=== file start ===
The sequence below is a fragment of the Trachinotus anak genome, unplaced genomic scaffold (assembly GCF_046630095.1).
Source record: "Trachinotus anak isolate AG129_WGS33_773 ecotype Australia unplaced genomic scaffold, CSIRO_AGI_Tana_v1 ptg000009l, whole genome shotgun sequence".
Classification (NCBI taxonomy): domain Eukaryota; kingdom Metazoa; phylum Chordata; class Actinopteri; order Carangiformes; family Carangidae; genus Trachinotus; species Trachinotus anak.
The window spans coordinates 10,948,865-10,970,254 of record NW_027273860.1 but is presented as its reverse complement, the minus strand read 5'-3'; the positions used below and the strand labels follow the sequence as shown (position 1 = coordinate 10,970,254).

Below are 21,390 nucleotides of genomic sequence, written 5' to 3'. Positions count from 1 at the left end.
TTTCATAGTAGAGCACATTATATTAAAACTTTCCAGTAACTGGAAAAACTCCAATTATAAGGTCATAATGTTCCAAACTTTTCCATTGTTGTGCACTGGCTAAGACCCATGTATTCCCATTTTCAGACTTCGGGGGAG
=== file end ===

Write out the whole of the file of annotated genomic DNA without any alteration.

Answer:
The sequence below is a fragment of the Trachinotus anak genome, unplaced genomic scaffold (assembly GCF_046630095.1).
Source record: "Trachinotus anak isolate AG129_WGS33_773 ecotype Australia unplaced genomic scaffold, CSIRO_AGI_Tana_v1 ptg000009l, whole genome shotgun sequence".
Classification (NCBI taxonomy): domain Eukaryota; kingdom Metazoa; phylum Chordata; class Actinopteri; order Carangiformes; family Carangidae; genus Trachinotus; species Trachinotus anak.
The window spans coordinates 10,948,865-10,970,254 of record NW_027273860.1 but is presented as its reverse complement, the minus strand read 5'-3'; the positions used below and the strand labels follow the sequence as shown (position 1 = coordinate 10,970,254).

Below are 21,390 nucleotides of genomic sequence, written 5' to 3'. Positions count from 1 at the left end.
TTTCATAGTAGAGCACATTATATTAAAACTTTCCAGTAACTGGAAAAACTCCAATTATAAGGTCATAATGTTCCAAACTTTTCCATTGTTGTGCACTGGCTAAGACCCATGTATTCCCATTTTCAGACTTCGGGGGAG